It’s an unusual condition that has only been recognized for less than a decade: red meat allergy. The allergy develops after a bite from a Lone Star tick triggers a person’s immune system to begin producing IgE antibodies to alpha-gal, a sugar found in meat such as beef, lamb, venison and pork.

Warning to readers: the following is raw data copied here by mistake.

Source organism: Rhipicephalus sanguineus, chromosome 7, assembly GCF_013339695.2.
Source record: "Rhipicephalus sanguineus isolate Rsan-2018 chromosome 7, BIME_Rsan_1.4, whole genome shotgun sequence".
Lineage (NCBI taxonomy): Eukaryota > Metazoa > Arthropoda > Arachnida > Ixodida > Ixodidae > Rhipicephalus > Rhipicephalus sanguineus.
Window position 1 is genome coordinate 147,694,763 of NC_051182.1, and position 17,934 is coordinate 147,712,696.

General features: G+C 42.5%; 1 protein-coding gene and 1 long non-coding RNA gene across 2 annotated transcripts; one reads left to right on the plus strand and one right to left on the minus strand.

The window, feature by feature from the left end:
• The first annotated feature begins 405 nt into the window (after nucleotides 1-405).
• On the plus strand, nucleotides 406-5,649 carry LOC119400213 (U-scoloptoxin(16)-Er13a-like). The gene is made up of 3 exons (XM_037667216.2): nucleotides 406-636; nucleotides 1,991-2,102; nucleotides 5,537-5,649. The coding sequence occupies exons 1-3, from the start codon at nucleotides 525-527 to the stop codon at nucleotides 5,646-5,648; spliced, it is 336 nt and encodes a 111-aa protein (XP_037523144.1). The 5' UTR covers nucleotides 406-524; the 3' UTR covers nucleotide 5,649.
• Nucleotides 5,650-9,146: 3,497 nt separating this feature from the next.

It can be a confounding condition to diagnose. Unlike other food allergies in which a reaction occurs soon after eating – alpha-gal meat reactions often don’t develop until three to six hours after red meat has been consumed. So while the allergic symptoms (ranging from hives and itchiness to full-blown anaphylaxis) may be obvious, doctors and patients can miss that red meat is the culprit.
Read the full article in the July 14, 2016 Allergic Living magazine.